16 The Manichaeans assumed the role of rationalists, and scorned the credulity of ordinary believers. Yet they required in their followers an amount of credulity which only persons of a peculiar turn of mind could furnish. The same thing applies to modern rationalistic anti-Christian systems. The fact is, that it requires infinitely less credulity to believe in historical Christianity than to disbelieve in it.-A. H. N.]

17 [Compare the fuller account from the Fihrist in the Introduction.-A. H. N.]

18 [This exalted view of God Augustin held in common with theNeo-Platonists.-A. H. N.]

19 [Modern mental physiologists differ among themselves as regards the presence of the mind throughout the entire nervous system; some maintaining the view here presented, and others making the brain to be the seat of sensation, and the nerves telegraphic lines, so to speak, for the communication of impressions from the various parts of the body to the brain. Compare Carpenter: Mental Physiology, and Calderwood: Mind and Brain.-A. H. N.]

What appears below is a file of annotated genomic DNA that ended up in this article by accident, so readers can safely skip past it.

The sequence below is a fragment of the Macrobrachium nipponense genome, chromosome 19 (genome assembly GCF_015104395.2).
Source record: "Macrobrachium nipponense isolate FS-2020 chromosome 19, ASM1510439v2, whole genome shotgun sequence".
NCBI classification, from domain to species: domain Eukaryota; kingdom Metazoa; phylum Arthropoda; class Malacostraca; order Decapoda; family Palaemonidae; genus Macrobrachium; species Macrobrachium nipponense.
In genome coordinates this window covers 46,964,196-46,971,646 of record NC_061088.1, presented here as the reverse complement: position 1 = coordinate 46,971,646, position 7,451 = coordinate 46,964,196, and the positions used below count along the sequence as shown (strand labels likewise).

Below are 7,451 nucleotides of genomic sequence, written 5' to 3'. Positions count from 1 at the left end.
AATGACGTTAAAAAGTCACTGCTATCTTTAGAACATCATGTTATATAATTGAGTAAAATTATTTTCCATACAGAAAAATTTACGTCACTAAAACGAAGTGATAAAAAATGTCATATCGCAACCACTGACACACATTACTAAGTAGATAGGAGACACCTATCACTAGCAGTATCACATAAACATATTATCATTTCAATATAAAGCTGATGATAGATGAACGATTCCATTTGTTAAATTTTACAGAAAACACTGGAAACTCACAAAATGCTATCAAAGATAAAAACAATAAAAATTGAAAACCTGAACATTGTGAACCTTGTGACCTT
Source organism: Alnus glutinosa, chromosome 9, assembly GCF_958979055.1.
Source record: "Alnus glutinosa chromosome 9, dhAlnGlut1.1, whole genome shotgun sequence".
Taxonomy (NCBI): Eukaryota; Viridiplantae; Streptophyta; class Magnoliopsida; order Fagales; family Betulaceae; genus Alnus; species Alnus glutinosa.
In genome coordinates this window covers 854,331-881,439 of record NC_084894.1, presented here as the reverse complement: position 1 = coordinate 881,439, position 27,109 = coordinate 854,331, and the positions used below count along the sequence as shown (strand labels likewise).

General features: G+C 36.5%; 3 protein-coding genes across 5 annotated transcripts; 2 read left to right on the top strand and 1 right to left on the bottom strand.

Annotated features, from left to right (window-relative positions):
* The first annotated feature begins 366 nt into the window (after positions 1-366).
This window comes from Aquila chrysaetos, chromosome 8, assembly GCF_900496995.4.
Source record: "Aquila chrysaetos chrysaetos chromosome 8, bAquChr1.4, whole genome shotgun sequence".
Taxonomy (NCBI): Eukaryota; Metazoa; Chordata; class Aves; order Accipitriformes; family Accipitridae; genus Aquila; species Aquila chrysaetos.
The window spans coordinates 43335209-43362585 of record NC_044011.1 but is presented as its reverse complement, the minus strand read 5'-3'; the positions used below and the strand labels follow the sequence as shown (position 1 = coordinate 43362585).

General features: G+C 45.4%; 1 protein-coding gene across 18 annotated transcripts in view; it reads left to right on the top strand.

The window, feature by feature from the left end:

20 [There is sufficient reason to think that Mani identified God with the kingdom and the region of light. See Introduction.-A. H. N.]

21 [This discussion of the lines bounding the Kingdom of Light and the Kingdom of Darkness seems very much like trifling, but Augustin's aim was to bring the Manichaean representations into ridicule.-A. H. N.]

22 [This portion of the argument is conducted with great adroitness. Augustin takes the inhabitants of the region of darkness, as Mani describes them, and proves that they possess so much of good that they can have no other author than God.-A. H. N.]